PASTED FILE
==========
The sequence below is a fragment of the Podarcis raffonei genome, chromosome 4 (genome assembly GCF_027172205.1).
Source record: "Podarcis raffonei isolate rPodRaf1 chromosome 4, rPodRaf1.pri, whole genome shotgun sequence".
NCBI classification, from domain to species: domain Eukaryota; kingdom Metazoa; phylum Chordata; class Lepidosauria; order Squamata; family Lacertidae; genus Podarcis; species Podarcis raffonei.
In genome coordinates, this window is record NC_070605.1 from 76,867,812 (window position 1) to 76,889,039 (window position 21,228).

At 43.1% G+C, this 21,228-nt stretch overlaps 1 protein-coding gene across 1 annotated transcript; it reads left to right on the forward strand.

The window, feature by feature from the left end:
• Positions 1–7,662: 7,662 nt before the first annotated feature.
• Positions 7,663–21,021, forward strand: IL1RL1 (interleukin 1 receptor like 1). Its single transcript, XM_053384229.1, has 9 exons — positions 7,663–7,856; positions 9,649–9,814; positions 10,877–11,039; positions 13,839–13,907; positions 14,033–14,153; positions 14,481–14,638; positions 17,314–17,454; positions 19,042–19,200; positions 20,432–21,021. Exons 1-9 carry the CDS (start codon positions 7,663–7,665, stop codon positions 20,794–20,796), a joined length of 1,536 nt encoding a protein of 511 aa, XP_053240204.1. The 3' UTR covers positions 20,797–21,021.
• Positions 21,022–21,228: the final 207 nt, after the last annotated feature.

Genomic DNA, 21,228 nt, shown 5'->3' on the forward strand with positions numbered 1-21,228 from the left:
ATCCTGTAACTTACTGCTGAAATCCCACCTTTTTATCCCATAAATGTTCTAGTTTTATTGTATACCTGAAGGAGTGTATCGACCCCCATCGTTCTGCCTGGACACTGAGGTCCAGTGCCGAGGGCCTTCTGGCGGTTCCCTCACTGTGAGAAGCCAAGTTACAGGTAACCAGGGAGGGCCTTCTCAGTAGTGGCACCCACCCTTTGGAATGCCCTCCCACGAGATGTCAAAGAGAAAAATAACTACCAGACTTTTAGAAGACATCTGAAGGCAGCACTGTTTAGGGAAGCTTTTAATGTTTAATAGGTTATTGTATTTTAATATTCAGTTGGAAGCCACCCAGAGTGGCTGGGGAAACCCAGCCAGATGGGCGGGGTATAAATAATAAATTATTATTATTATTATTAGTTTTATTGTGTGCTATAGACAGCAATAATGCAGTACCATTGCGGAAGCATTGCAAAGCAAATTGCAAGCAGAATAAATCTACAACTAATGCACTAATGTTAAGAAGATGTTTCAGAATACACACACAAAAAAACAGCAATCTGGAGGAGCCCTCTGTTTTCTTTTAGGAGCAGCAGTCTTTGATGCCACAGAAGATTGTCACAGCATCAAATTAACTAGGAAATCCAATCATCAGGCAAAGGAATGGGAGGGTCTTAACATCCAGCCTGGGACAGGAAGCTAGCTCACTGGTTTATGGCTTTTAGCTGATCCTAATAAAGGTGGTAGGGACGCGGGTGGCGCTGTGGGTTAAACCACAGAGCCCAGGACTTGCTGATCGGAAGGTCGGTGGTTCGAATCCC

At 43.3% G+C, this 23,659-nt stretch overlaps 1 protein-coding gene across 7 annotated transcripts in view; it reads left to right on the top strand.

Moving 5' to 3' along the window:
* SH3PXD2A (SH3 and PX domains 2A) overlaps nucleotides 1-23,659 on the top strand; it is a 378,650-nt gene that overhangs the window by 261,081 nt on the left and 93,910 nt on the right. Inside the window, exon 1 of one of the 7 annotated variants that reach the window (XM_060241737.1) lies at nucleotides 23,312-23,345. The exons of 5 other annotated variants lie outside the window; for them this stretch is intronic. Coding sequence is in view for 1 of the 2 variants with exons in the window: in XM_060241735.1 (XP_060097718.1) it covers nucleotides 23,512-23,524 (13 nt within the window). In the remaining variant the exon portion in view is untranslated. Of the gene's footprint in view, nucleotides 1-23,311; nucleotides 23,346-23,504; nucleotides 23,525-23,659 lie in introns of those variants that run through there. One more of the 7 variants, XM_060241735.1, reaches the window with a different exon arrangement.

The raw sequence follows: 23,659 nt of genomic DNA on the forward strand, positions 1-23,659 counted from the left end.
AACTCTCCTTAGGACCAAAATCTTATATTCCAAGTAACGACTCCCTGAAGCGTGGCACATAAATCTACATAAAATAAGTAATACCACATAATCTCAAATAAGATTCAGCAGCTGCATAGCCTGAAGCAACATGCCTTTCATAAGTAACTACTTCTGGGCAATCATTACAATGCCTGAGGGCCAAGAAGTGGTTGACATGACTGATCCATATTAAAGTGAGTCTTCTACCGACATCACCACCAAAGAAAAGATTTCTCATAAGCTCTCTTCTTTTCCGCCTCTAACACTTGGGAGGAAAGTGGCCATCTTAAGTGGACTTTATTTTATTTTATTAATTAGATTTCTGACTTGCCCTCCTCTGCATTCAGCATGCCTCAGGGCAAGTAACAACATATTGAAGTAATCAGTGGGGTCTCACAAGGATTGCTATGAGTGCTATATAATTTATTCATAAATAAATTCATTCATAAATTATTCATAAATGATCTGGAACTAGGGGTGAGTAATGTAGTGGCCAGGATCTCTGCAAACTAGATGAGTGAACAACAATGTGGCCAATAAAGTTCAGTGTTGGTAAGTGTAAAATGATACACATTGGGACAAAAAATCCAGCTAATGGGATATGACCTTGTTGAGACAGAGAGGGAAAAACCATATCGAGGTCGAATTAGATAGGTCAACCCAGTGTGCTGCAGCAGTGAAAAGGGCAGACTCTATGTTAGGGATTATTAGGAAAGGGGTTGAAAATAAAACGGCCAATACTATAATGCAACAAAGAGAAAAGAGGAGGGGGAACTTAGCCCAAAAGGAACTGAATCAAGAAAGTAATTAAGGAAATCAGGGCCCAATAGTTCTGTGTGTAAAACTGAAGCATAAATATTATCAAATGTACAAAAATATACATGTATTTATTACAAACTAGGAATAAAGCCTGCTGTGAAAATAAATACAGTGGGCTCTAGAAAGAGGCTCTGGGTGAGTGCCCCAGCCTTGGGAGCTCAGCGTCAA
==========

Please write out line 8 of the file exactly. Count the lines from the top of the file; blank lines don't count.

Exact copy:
• Positions 7,663–21,021, forward strand: IL1RL1 (interleukin 1 receptor like 1). Its single transcript, XM_053384229.1, has 9 exons — positions 7,663–7,856; positions 9,649–9,814; positions 10,877–11,039; positions 13,839–13,907; positions 14,033–14,153; positions 14,481–14,638; positions 17,314–17,454; positions 19,042–19,200; positions 20,432–21,021. Exons 1-9 carry the CDS (start codon positions 7,663–7,665, stop codon positions 20,794–20,796), a joined length of 1,536 nt encoding a protein of 511 aa, XP_053240204.1. The 3' UTR covers positions 20,797–21,021.